I love Windows. It’s somewhat hard for me to say this, having grown up with a Mac and having hated every single Windows version up till Win2k, but Microsoft are really getting better at this, and I would not give up my Windows 7 for anything.
This doesn’t mean that Windows is perfect. Sometimes there are things you want to do that simply don’t come built into Windows. Should you give up? Of course not. What you should do, is customize Windows! Here are some great ways to do it.
Coolbarz [XP, Vista & 7]
Coolbarz is a small and portable app which lets you add customizable shortcuts to frequently used programs. What’s special about shortcuts, you ask? Well, Coolbarz lets you do it a bit differently than you’re used to.
Using Coolbarz, you can create quick access toolbars wherever you want on your desktop (top, bottom, right, left), and populate them with all the apps, folders and even files you regularly use. You can customize almost anything about these toolbars, from appearance and fade times to position of buttons, scrollability and more.
After designing your toolbars, simply drag all your favorite programs into the toolbar, and a shortcut will instantly be created. When you’re done, hover on the appropriate side of the screen to reveal the toolbar. This is a great way to unclutter your desktop while still accessing everything with a single click.
Quick Access Bar [Vista & 7]
Not to be confused with the Quick Access Toolbar found in many Office products, Quick Access Bar is another shortcuts toolbar, but this one is aimed at accessing folders.
Once installed, a new bar will appear at the top of your screen. Clicking the “Q” on this bar will open the settings. From here, you can change it to auto-hide, change the bar’s appearance, and, of course, decide which folders will appear on the toolbar.
Add folders to the list by clicking the plus button. You can then order the folders as you wish using the arrow buttons. Only the folders you check will appear in the toolbar. This is a simple tool, but can save loads of time if you frequently need to access multiple folders on your computer. It’s also quite fetching to look at!
Desktop Panorama [XP, Vista & 7]
If you like working on multiple desktops, but happen to own only one monitor, you may like working with virtual desktops. Virtual desktops are multiple different desktops you can work on using only one monitor. This can help organizing multiple open programs, files, etc., and allow you to create separate desktops for work, fun, school, and more.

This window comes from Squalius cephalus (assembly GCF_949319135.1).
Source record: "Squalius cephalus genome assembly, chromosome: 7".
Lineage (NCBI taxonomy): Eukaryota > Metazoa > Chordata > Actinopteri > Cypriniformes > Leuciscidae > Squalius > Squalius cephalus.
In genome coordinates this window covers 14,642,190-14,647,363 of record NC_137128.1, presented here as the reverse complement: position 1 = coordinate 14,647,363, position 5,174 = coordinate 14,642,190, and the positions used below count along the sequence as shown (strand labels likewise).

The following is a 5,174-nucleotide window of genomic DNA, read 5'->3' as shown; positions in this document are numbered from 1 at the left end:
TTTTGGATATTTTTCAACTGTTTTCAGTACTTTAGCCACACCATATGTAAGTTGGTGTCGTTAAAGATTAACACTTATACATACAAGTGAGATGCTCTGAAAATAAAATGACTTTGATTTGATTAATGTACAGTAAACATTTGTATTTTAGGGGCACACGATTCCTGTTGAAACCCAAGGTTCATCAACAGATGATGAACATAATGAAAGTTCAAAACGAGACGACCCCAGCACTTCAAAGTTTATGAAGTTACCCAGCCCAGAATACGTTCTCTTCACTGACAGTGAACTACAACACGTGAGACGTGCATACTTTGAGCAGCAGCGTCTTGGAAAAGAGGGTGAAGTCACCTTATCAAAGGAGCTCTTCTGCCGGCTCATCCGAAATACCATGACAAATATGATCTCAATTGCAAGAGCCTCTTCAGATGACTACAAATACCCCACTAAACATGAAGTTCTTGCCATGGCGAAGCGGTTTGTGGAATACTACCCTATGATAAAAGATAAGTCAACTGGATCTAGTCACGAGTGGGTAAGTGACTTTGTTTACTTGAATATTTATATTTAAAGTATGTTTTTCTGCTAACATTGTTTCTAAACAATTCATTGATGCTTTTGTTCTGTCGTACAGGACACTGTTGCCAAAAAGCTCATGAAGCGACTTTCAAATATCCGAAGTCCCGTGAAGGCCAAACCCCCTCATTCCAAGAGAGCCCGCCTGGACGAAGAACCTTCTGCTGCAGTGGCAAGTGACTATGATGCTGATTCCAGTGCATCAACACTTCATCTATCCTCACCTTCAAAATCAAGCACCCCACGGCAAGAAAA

Desktop Panorama is a relatively new app which offers a new take on virtual desktops. It installs a bar at the bottom of your screen, which you can play with to create multiple different desktops.
You can then scroll through the desktops by moving the focus square, look at the small previews for each of your windows, and decide which desktop you’d like to use now. On top of creating multiple desktops, the app allows you to see what exactly is open on all other desktops. The UI is a bit tricky: click the magnifying glass icon to browse desktop using the focus square, and the window button to move windows inside the panorama.
One problem arises when you want to close Desktop Panorama. All the apps and windows you had on other desktops simply disappear (but are kept in Panorama for the next time).
Desktop Panorama is not perfect yet, and also contains a nag screen for the paid version which happens to be quite annoying. Having said that, I think it offers an innovative approach, and would love to see it improve in the future. Definitely one to try.
Stardock Tiles [Vista & 7]
Have you had the chance to see Windows 8’s metro UI? If you can’t wait to try it, or you’re just looking for a new way to manage opened applications and shortcuts, give Stardock Tiles a spin.
Stardock Tiles adds a tiled shortcuts bar to your desktop. The bar is multifunctional, it has a “My Tiles” section, and an “Apps” section, which you can view by holding the right mouse button and scrolling to the left (did anyone say touch screen?).
To My Tiles, you can add any shortcuts you access frequently by dragging them into the bar. You can then rearrange them by holding down shift when dragging them around. The Apps section contains previews of all your running applications. You can access, close, and even force close (Ctrl+click) processes using the bar.
The app comes with an extensive options menu, where you can customize every little bit of it. If you really love it, you can purchase the full version for $9.95 and get options such as multiple monitor support and third-party skins. But the free version is more than enough to enjoy some Windows-8-inspired productivity.
Metro7 [Windows 7]
If you really want to take Windows 8 for a spin, and you can’t be bothered to actually install the preliminary version that’s available, make sure to try Metro7.
Metro7 is a glimpse into the metro UI world of Windows 8, and gives you a taste of what you can expect from the new operating system. You launch it just like any other program, and then watch as your desktop transforms into a colorful tiled interface. The app is still in beta, and therefore far from perfect, but I had loads of fun playing with the tiles, pinning apps and websites, getting weather updates and simply getting the feel of this new UI. It’s the ultimate customization for current Windows versions!
If you haven’t tried it yet, it might be time to formulate your own opinion on this UI. Are you ready for Windows 8? And do you know of more great ways to customize Windows? Share in the comments!
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